Forensic officer didn't see drag marks leading to B.C. teen's body, murder trial told
WARNING: This story contains graphic content and may affect those who have experienced sexual violence or know someone affected by it.
A forensic officer testifying in the Ibrahim Ali trial said he didn't notice any drag marks or notable footprints in the woods leading up to where the body of a 13-year-old Burnaby teen was found.
Dominic Toa, a member of the RCMP's Integrated Forensic Identification Services (IFIS), told the jury he took over 300 photos of the crime scene at Burnaby Central Park on July 19, 2017, including the victim and surrounding area.
During cross-examination, Toa was asked by defence counsel Ben Lynsky if there were any noticeable footprints or drag marks that indicated a path from a nearby trail to where the body was found.
Toa said the forested ground wasn't "suitable" for observing either footprints or drag marks. He said police officers and paramedics had also walked certain areas of the ground around the body.
"My duty was to photograph evidence, not to theorize about the direction of travel," Toa told Lynsky.
In the Crown's opening statement, prosecutor Isobel Keeley told the jury that the 13-year-old victim was passing through Burnaby Central Park, likely with headphones in her ears, when she was attacked and dragged into the woods where she was sexually assaulted and strangled to death on the evening of July 18, 2017.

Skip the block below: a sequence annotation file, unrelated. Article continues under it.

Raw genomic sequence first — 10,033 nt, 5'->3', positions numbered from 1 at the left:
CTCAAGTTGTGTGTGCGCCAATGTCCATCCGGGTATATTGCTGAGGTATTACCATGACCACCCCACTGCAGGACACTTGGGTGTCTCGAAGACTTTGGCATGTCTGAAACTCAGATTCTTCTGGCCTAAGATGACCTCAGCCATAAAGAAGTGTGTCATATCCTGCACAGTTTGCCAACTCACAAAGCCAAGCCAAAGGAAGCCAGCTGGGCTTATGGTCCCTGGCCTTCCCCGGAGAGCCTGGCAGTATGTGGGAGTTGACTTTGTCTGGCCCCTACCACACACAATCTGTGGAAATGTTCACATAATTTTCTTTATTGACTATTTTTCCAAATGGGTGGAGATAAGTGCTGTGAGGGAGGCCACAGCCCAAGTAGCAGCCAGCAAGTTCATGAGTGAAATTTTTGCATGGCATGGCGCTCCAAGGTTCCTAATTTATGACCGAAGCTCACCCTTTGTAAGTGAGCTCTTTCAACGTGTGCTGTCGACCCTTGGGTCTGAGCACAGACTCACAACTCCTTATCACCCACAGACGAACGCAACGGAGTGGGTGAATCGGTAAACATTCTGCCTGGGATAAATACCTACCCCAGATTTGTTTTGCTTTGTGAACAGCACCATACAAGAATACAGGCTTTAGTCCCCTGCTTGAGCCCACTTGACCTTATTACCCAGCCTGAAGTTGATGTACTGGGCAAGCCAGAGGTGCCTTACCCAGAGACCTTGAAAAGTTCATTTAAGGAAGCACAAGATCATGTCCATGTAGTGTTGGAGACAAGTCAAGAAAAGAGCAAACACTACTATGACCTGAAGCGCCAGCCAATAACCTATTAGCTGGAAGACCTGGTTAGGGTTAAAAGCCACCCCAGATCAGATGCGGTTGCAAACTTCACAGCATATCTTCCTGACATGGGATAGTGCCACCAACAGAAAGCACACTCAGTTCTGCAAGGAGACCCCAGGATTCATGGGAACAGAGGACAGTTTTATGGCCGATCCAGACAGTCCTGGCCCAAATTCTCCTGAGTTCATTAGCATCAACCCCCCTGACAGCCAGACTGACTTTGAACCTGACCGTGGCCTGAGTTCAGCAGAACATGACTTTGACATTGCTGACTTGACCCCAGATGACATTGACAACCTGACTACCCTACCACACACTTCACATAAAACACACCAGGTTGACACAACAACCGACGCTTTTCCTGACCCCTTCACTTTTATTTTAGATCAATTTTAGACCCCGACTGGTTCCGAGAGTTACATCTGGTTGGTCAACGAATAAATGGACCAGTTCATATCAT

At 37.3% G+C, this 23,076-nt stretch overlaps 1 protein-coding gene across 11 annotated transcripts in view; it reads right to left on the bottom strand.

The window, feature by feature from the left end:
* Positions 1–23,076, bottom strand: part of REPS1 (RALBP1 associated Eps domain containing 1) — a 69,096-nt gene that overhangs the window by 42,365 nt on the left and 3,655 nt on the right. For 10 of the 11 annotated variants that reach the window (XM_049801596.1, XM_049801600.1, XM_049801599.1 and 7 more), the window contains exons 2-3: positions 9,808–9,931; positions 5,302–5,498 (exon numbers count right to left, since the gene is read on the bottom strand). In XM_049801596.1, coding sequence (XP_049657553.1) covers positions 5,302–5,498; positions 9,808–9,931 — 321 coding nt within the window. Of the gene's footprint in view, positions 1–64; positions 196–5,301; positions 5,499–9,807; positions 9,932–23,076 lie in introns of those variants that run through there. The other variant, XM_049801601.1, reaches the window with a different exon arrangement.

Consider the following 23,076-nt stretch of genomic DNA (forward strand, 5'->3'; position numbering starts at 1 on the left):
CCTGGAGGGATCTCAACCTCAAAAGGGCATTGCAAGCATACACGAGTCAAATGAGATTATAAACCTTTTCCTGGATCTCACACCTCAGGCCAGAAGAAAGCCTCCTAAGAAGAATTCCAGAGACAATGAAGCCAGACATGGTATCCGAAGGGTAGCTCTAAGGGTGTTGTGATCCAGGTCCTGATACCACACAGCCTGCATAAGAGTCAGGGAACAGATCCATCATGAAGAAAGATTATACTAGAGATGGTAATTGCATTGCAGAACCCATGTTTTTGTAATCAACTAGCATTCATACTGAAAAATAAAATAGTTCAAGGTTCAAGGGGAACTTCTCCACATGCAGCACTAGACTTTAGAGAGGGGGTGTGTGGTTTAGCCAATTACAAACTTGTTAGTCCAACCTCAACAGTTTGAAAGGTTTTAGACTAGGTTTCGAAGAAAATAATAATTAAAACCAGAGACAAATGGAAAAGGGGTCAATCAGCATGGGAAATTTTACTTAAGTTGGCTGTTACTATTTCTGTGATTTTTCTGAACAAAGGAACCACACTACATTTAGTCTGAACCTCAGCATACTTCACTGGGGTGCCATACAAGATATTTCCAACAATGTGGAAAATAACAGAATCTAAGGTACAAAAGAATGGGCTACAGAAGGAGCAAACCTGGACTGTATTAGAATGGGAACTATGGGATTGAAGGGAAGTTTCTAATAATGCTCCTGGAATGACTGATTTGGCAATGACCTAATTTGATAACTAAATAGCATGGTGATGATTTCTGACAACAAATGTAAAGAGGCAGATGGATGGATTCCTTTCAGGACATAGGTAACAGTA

The victim's name is protected by a publication ban.
Jury reviews photos
On Thursday, the jury reviewed photos of the victim's body taken by Toa at the crime scene, including images that showed dirt on the victim's knees.
Toa testified that his job is to be as objective as possible and not theorize about circumstances like how the body ended up in the woods.
On Wednesday, Sgt. Michael Urmson said when he met with Toa at the crime scene, Toa told him dirt on the victim's body suggested she had been dragged.
Toa said he couldn't remember having that conversation, but if he did, he shouldn't have shared that opinion with Ursmon.
Toa also testified that he took blood swabs from the body that he eventually passed over to the Integrated Homicide Investigation team.
He said he also conducted examinations of the body, including one with a fluorescent light, meant to uncover bodily fluids, including saliva and semen but did not turn up any observable results at the crime scene.
He said he put a bag over the hands of the victim in case there might have been any DNA under the fingernails of the victim.
The trial is expected to continue until at least June 30.
Support is available for anyone who has been sexually assaulted. You can access crisis lines and local support services through this Government of Canada website or the Ending Violence Association of Canada database. If you're in immediate danger or fear for your safety or that of others around you, please call 911.